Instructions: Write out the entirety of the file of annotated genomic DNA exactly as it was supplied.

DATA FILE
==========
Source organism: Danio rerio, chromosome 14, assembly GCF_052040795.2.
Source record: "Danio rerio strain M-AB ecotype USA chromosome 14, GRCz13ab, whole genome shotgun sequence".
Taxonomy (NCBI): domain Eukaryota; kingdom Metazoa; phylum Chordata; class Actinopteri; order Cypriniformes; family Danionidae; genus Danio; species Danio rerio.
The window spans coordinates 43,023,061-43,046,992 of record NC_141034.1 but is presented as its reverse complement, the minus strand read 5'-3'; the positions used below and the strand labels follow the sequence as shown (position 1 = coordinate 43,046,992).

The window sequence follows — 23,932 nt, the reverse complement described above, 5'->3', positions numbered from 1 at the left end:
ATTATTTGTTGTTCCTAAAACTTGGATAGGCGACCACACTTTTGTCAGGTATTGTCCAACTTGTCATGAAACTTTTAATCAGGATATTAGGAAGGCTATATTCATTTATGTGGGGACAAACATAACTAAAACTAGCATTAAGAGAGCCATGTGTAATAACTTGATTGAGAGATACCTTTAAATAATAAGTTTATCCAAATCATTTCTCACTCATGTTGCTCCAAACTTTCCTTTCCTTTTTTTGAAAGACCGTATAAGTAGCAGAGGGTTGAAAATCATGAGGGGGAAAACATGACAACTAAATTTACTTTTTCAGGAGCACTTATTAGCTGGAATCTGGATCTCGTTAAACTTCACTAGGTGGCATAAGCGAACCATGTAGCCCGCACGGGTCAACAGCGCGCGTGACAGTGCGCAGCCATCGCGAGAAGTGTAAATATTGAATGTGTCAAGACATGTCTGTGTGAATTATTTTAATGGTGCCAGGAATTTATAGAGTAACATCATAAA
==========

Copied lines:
Source organism: Danio rerio, chromosome 14, assembly GCF_052040795.2.
Source record: "Danio rerio strain M-AB ecotype USA chromosome 14, GRCz13ab, whole genome shotgun sequence".
Taxonomy (NCBI): domain Eukaryota; kingdom Metazoa; phylum Chordata; class Actinopteri; order Cypriniformes; family Danionidae; genus Danio; species Danio rerio.
The window spans coordinates 43,023,061-43,046,992 of record NC_141034.1 but is presented as its reverse complement, the minus strand read 5'-3'; the positions used below and the strand labels follow the sequence as shown (position 1 = coordinate 43,046,992).

The window sequence follows — 23,932 nt, the reverse complement described above, 5'->3', positions numbered from 1 at the left end:
ATTATTTGTTGTTCCTAAAACTTGGATAGGCGACCACACTTTTGTCAGGTATTGTCCAACTTGTCATGAAACTTTTAATCAGGATATTAGGAAGGCTATATTCATTTATGTGGGGACAAACATAACTAAAACTAGCATTAAGAGAGCCATGTGTAATAACTTGATTGAGAGATACCTTTAAATAATAAGTTTATCCAAATCATTTCTCACTCATGTTGCTCCAAACTTTCCTTTCCTTTTTTTGAAAGACCGTATAAGTAGCAGAGGGTTGAAAATCATGAGGGGGAAAACATGACAACTAAATTTACTTTTTCAGGAGCACTTATTAGCTGGAATCTGGATCTCGTTAAACTTCACTAGGTGGCATAAGCGAACCATGTAGCCCGCACGGGTCAACAGCGCGCGTGACAGTGCGCAGCCATCGCGAGAAGTGTAAATATTGAATGTGTCAAGACATGTCTGTGTGAATTATTTTAATGGTGCCAGGAATTTATAGAGTAACATCATAAA